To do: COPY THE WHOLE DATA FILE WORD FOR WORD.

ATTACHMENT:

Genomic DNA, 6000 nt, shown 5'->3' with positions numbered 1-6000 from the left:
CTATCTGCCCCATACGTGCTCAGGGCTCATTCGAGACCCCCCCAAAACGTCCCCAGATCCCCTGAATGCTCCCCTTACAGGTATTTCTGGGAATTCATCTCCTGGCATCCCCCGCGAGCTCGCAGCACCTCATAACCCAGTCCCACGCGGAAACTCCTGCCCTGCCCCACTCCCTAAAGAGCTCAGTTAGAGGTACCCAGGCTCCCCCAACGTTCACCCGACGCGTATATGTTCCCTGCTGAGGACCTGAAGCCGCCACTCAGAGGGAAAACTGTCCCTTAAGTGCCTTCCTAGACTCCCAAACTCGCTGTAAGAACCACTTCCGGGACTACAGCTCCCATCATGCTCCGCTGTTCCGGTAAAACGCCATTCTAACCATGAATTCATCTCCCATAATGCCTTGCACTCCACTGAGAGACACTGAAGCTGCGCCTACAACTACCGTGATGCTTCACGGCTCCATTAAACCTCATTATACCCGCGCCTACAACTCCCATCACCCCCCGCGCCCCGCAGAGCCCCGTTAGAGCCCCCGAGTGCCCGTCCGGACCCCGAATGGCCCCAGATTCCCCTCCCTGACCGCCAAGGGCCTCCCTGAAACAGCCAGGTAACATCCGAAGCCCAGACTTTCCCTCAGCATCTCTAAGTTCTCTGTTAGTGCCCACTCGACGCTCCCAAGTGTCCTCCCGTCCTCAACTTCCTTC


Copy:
Genomic DNA, 6000 nt, shown 5'->3' with positions numbered 1-6000 from the left:
CTATCTGCCCCATACGTGCTCAGGGCTCATTCGAGACCCCCCCAAAACGTCCCCAGATCCCCTGAATGCTCCCCTTACAGGTATTTCTGGGAATTCATCTCCTGGCATCCCCCGCGAGCTCGCAGCACCTCATAACCCAGTCCCACGCGGAAACTCCTGCCCTGCCCCACTCCCTAAAGAGCTCAGTTAGAGGTACCCAGGCTCCCCCAACGTTCACCCGACGCGTATATGTTCCCTGCTGAGGACCTGAAGCCGCCACTCAGAGGGAAAACTGTCCCTTAAGTGCCTTCCTAGACTCCCAAACTCGCTGTAAGAACCACTTCCGGGACTACAGCTCCCATCATGCTCCGCTGTTCCGGTAAAACGCCATTCTAACCATGAATTCATCTCCCATAATGCCTTGCACTCCACTGAGAGACACTGAAGCTGCGCCTACAACTACCGTGATGCTTCACGGCTCCATTAAACCTCATTATACCCGCGCCTACAACTCCCATCACCCCCCGCGCCCCGCAGAGCCCCGTTAGAGCCCCCGAGTGCCCGTCCGGACCCCGAATGGCCCCAGATTCCCCTCCCTGACCGCCAAGGGCCTCCCTGAAACAGCCAGGTAACATCCGAAGCCCAGACTTTCCCTCAGCATCTCTAAGTTCTCTGTTAGTGCCCACTCGACGCTCCCAAGTGTCCTCCCGTCCTCAACTTCCTTC